JDA WMS — How to set/get Environment Variables

An environment variable’s value can either be set from the MOCA Registry or the Operating System. When MOCA Server is started, these variables are loaded into the MOCA Server and can be used at any point while the Application is running.

But why do we need environment variables?

Well, for the most part, the application utilizes these environment variables based on the MOCA Server’s internal processes itself or the programming logic of the application. The MTF MOCA Task utilizes Java, for example, if it is unable to find the path to java.exe, it will fail to initialize. Another example would be that if you want to build/compile a Java code using Apache Ant, but you are unable to call the “ant’s” executable file if ANT_HOME is not set; your code wouldn’t build. Another example would be if you want to define a mail server’s hostname or the machine’s hostname through which a code will utilize that variable when a job executes.

Some other environment variables may not depend entirely on the initializing and running of the MOCA Server but are still useful to make our lives easy like the PATH variable. If the PATH variable isn’t set correctly or missing some parameters like %MOCA%\bin (or $MOCA\bin in Linux) for instance, you will not be able to use a lot of utilities from the command line and will have to call that process directly from the directory path from where it is located and then there will always be the possibility that it may not run in its desired way.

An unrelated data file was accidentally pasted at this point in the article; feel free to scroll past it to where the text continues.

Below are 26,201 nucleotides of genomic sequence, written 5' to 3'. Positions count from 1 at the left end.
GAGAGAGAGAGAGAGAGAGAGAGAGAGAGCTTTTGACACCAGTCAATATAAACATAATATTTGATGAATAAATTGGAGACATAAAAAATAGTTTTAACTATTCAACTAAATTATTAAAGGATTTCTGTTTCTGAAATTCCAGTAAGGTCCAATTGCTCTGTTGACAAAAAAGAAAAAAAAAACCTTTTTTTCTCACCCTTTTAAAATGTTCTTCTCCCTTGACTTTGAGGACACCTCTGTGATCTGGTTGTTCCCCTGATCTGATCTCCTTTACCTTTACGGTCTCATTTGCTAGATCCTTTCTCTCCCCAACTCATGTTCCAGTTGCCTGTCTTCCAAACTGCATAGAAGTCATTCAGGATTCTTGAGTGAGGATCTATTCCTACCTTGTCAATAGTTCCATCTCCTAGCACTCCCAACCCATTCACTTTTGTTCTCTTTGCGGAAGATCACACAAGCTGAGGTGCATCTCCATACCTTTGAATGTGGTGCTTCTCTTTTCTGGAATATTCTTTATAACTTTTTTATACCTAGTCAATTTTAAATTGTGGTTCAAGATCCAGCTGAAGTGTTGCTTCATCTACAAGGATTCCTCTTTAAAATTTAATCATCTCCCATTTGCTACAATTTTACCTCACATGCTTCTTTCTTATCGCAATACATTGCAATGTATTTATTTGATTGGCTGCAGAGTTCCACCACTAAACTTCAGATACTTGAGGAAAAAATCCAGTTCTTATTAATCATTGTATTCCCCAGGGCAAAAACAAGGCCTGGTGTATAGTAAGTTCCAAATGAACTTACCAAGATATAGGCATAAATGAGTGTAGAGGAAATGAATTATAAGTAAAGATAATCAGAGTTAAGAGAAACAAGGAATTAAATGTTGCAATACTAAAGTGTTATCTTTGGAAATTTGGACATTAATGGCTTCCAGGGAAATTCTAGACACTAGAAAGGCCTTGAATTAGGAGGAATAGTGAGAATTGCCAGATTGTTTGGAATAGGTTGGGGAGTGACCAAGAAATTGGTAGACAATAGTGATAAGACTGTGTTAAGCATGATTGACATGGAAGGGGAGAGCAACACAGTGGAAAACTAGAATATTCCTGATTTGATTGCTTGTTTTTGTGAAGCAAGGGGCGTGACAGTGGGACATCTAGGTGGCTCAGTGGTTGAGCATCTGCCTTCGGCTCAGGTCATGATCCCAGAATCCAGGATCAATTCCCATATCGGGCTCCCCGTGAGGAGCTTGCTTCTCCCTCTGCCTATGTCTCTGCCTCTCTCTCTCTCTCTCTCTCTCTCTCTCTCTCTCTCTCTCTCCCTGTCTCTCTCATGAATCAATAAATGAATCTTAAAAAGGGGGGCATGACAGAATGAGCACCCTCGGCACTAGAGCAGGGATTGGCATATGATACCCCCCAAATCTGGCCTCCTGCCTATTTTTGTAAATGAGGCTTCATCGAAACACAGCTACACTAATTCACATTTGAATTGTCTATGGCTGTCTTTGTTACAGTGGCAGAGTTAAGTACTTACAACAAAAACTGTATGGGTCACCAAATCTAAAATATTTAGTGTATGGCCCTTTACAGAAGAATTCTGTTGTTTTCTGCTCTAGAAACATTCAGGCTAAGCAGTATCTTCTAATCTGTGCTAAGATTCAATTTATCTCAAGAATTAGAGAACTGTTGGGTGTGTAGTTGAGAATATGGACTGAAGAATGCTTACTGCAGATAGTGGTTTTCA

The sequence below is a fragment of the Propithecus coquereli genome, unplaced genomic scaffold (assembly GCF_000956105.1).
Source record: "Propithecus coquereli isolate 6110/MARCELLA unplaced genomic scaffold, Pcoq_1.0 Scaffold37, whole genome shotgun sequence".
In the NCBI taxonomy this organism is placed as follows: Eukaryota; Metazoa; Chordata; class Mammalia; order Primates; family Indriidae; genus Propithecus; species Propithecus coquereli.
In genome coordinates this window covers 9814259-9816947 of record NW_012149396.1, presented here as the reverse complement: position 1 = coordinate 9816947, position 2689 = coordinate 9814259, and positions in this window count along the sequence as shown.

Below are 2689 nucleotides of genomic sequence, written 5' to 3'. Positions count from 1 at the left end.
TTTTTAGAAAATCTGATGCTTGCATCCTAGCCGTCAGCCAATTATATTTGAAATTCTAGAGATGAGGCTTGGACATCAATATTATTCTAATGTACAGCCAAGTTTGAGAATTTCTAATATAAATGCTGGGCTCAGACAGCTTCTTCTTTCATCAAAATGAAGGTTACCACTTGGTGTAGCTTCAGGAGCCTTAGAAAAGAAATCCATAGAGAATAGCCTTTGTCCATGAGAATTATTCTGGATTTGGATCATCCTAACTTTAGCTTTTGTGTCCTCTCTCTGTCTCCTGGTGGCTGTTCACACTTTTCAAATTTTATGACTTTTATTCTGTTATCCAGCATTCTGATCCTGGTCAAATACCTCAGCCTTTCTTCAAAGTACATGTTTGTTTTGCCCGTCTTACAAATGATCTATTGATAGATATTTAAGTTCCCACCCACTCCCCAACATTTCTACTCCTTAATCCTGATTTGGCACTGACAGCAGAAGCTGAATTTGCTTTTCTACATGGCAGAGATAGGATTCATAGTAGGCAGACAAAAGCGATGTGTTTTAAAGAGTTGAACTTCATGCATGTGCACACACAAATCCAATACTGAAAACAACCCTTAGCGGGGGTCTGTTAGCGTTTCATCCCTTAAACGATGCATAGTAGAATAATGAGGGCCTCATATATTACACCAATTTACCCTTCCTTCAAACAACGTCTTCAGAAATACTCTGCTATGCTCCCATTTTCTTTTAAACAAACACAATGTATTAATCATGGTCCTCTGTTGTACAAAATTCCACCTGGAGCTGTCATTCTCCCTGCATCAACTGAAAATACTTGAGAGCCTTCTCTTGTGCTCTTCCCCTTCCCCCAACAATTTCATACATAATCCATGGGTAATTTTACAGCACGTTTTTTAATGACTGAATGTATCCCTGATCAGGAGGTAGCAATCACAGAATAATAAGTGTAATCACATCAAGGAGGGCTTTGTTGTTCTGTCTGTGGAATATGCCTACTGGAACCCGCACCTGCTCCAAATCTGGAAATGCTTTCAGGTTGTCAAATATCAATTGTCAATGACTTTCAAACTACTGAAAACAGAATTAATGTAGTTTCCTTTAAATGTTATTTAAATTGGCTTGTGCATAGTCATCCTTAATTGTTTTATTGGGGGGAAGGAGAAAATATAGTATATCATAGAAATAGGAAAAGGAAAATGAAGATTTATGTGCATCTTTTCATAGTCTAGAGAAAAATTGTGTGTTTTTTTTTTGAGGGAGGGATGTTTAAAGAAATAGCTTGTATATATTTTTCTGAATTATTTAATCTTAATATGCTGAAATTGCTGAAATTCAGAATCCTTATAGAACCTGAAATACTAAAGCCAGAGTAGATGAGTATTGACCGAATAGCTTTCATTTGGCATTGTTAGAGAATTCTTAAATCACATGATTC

I’m sure the question arises in your mind of when to decide if a variable should be set in MOCA Registry and when it should be set it in the OS?

The answer is simple — “it depends on the scope of the variable you are defining”. If it needs to be defined on an Application level — to be used inside that instance or if the variable is specific to that instance only, then you should set it in MOCA Registry.

On the other hand, if there are multiple JDA WMS instances hosted on the same Physical Server or VM — then it is best to set it up on the OS level, so it is accessible to all instances (if that is the requirement, of course).

How do I see what environment variables are set? How do I fetch that data? You can use the following command to accomplish it from Oracular MOCA Client:

Windows App Server:
execute os command where cmd = 'set'
----OR----
RHEL (Linux):
execute os command where cmd = 'printenv'

On Windows Server:

JDA WMS App Server hosted on Windows Server 201x

On Linux:

JDA WMS App Server hosted on RHEL

For Testing, I will create a new variable called ALI_VAR having the value of testvalue and we’ll show this variable from Oracular MOCA Client.

Environment Variable ALI_VAR set.

Please note that whether you set environment variables from MOCA Registry or the OS, you’ll need to restart MOCA Server so the changes are visible from JDA WMS.

We can now see that the environment variable is visible through MOCA Client

Now let’s say I have added the same variable with a different value from MOCA Registry and we’ll see if it overrides or not?

Added a variable in MOCA Registry

The screenshot below confirms that MOCA Registry overrides the environment variable that is defined both in the OS and in MOCA Registry.

ALI_VAR changed

You can also use Groovy to find environment variables using MOCA Client.

[[
value = moca.getRegistryValue('environment.lesdir');
]]
Using Groovy to find Environment Variables

Note: MOCA_ENVNAME and MOCA_REGISTRY environment variables are not set in the MOCA’s registry, but rather in the rptab file. This can be determined by using the following commands:

execute os command where cmd = 'echo %MOCA_ENVNAME%'
&
execute os command where cmd = 'echo %MOCA_REGISTRY%'
----OR----
publish data where x = @@MOCA_ENVNAME
&
publish data where x = @@MOCA_REGISTRY

Using Windows Server’s set command:

using Windows’s set command

Using echo:

using echo %variable%

Using publish data:

@@ Denotes an Environment Variable

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